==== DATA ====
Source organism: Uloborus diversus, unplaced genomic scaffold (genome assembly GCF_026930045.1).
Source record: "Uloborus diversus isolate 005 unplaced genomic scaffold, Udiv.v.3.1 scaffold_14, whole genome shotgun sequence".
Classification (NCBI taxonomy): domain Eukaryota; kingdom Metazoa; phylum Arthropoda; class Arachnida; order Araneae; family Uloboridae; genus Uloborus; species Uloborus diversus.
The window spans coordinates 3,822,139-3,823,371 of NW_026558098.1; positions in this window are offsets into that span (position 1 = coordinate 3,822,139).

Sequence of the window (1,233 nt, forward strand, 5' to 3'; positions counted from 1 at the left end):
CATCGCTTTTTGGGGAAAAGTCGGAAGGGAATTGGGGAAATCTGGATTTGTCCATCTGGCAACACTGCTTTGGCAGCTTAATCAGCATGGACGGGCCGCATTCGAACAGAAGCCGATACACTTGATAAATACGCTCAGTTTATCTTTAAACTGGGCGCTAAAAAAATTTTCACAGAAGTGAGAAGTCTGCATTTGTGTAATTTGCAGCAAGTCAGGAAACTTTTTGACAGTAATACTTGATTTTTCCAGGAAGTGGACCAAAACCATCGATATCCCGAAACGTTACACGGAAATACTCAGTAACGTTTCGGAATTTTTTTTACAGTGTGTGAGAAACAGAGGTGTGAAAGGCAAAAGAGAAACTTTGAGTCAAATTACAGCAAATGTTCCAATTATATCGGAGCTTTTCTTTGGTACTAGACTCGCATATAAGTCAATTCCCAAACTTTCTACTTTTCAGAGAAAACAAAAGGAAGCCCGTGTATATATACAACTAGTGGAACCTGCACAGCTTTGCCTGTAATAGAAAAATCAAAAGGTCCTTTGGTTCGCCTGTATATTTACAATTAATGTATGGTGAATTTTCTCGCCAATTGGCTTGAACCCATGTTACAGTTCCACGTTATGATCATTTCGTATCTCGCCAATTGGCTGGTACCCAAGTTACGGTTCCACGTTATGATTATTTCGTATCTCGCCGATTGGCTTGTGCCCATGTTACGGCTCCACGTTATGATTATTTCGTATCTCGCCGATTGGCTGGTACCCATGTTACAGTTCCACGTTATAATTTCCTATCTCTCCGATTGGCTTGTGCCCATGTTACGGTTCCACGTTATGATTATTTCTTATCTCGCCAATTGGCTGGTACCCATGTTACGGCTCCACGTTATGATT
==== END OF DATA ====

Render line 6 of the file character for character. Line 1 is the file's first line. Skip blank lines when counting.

CATCGCTTTTTGGGGAAAAGTCGGAAGGGAATTGGGGAAATCTGGATTTGTCCATCTGGCAACACTGCTTTGGCAGCTTAATCAGCATGGACGGGCCGCATTCGAACAGAAGCCGATACACTTGATAAATACGCTCAGTTTATCTTTAAACTGGGCGCTAAAAAAATTTTCACAGAAGTGAGAAGTCTGCATTTGTGTAATTTGCAGCAAGTCAGGAAACTTTTTGACAGTAATACTTGATTTTTCCAGGAAGTGGACCAAAACCATCGATATCCCGAAACGTTACACGGAAATACTCAGTAACGTTTCGGAATTTTTTTTACAGTGTGTGAGAAACAGAGGTGTGAAAGGCAAAAGAGAAACTTTGAGTCAAATTACAGCAAATGTTCCAATTATATCGGAGCTTTTCTTTGGTACTAGACTCGCATATAAGTCAATTCCCAAACTTTCTACTTTTCAGAGAAAACAAAAGGAAGCCCGTGTATATATACAACTAGTGGAACCTGCACAGCTTTGCCTGTAATAGAAAAATCAAAAGGTCCTTTGGTTCGCCTGTATATTTACAATTAATGTATGGTGAATTTTCTCGCCAATTGGCTTGAACCCATGTTACAGTTCCACGTTATGATCATTTCGTATCTCGCCAATTGGCTGGTACCCAAGTTACGGTTCCACGTTATGATTATTTCGTATCTCGCCGATTGGCTTGTGCCCATGTTACGGCTCCACGTTATGATTATTTCGTATCTCGCCGATTGGCTGGTACCCATGTTACAGTTCCACGTTATAATTTCCTATCTCTCCGATTGGCTTGTGCCCATGTTACGGTTCCACGTTATGATTATTTCTTATCTCGCCAATTGGCTGGTACCCATGTTACGGCTCCACGTTATGATT